Editorial: Sciarra best positioned to lead Northampton

Northampton’s next mayor will inherit a city that has many strengths: its finances are sound, its schools of high quality and its downtow...



Northampton’s next mayor will inherit a city that has many strengths: its finances are sound, its schools of high quality and its downtown business community, although it has suffered a severe blow in recent years, made always the envy of others in the Region.

But there are many looming challenges – how to move forward with overhauling the way police do their jobs, including the implementation of a new community care department; what to do about homelessness, including creating a resilience center in the city center; how best to redevelop the main street; how to spend some $ 21.7 million in American Rescue Plan Act (ARPA) money; how to attract businesses to all parts of the city, not just downtown; climate change initiatives; and much more.

The question for voters in Tuesday’s municipal elections is which of the two candidates – Gina-Louise Sciarra, the current president of the city council who has served on the council for eight years, or Marc Warner, a successful businessman and transportation consultant – best positioned to take over from longtime Mayor David J. Narkewicz and move the city forward over the next four years.

Regardless of which candidate voters choose to follow Narkewicz, it is clear that on inauguration day in January a new chapter is opening in the Northampton government. In addition to a new mayor for the first time since 2012, there will be four new city councilors, and possibly five, in addition to a school committee with six new members and a new president in the next mayor.

In our opinion, Gina-Louise Sciarra, who goes through GL, is most ready to lead Northampton’s 29,500 residents and her budget of $ 121.7 million at this pivotal time. Partly because she sees the challenges ahead as an exciting opportunity for Northampton. She is not intimidated by the job and at 47 we appreciate her enthusiasm for the task at hand.

In a recent meeting with our Editorial Board, Sciarra said she has a passion for local politics that has only grown stronger since she joined the council representing Ward 4 in 2014. This passion comes through when she says “this is a huge time for Northampton”, before reviewing her experience and the connections she has forged in the community and within the services that make the city work. “I am ready to start right away,” she said.

The four-term advisor also has experience. Over the past eight years, she has learned how city government works, researched and listened to constituents’ concerns, and built relationships with department heads. She also strikes us as humble enough to seek help, research, and consider all aspects and opinions of an issue in order to make tough decisions that may not be appreciated in every corner of town.

As a councilor, Sciarra has served on numerous council committees, commissions and advisory groups which have given her first-hand insight and an important voice in city policies, from finances to parking, housing, to legislative matters. and more.

Perhaps more importantly, given the events of the past 18 months, Sciarra was the lead co-sponsor, along with Narkewicz, of a resolution that led to the creation of the Northampton Police Review Board. This critical resolution, approved in July 2020, came in the wake of George Floyd’s murder and in response to Black Lives Matter protests across town and across the country. The recommendations of this commission included the creation of a community care department. One of the first responsibilities of the next mayor will be to get this service off the ground, which in turn will lead the city towards the goal of rethinking its police service.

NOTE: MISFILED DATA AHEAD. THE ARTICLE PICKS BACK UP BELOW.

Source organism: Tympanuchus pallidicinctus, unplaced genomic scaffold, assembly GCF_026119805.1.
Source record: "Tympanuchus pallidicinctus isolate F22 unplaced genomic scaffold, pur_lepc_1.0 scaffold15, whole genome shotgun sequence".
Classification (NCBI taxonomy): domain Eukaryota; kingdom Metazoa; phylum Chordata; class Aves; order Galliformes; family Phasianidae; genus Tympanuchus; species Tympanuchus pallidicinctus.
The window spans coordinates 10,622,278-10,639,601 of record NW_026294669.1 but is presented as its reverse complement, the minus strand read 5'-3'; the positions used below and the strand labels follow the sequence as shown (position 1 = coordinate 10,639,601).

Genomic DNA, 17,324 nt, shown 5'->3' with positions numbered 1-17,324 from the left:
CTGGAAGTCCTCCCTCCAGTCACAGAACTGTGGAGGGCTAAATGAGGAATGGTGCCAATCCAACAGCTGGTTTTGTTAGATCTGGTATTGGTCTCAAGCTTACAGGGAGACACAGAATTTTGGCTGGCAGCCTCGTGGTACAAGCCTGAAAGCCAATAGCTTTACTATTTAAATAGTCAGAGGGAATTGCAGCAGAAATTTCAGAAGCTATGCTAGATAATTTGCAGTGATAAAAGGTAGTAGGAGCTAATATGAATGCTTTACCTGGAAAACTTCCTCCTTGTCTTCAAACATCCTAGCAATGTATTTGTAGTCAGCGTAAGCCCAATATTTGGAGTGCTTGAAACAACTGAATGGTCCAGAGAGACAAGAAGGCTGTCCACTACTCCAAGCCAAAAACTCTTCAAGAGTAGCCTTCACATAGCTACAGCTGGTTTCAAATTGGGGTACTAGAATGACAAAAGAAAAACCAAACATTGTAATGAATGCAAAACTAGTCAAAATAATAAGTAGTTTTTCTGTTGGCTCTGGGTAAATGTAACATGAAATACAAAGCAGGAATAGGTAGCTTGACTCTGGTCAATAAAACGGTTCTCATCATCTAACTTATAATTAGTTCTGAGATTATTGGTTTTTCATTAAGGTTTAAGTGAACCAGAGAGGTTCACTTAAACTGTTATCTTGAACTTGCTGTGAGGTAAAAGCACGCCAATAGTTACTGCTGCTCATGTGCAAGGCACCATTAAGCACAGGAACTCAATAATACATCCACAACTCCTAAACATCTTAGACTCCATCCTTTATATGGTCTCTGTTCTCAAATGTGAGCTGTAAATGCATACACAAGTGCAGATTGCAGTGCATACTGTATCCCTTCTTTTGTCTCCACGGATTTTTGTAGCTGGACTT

To be clear, we do not agree with all the positions taken by Sciarra on the board. The last-minute decision to cut the police department’s budget by 10% in June 2020 was, as Warner has repeatedly said in this campaign, reactionary and taken in response to loud voices. Sciarra disagrees, but the decision has had many negative consequences. Agents were fired or resigned and morale in the department suffered, the Gazette reported.

We understand the advisers were in a tough spot and, as Sciarra points out, they testified for hours before this vote to cut funding to the department. We also understand that other departments have had to cut budgets, but the downsizing of the police department was not accompanied by a larger plan to remedy the damage.

The vote for our next mayor, however, is not on a single issue. This is quite a job, both a finished job and a job to come. Either way, Sciarra is in the best position to move the city forward.

Warner, 63, also has a passion for the city. His nearly three decades of running his own company, Warner Transportation Consulting, Inc., involve conducting management, operations, and planning studies for large public agencies across the United States. He has also given back locally, having served on four city committees, from a charter review committee in 2012 to parking and passenger rail committees. Since 2003, he has been a board member and treasurer of Common Cause of Massachusetts, a good government group.

But we wonder if that experience is enough to lead a city beyond nuts and bolts, to build consensus to solve problems, and to create the kind of leadership that inspires people to want to follow.

In recent months, voters have had numerous opportunities to hear from candidates directly and in public forums. Tuesday, it’s time for them to respond.



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Newsrust - US Top News: Editorial: Sciarra best positioned to lead Northampton
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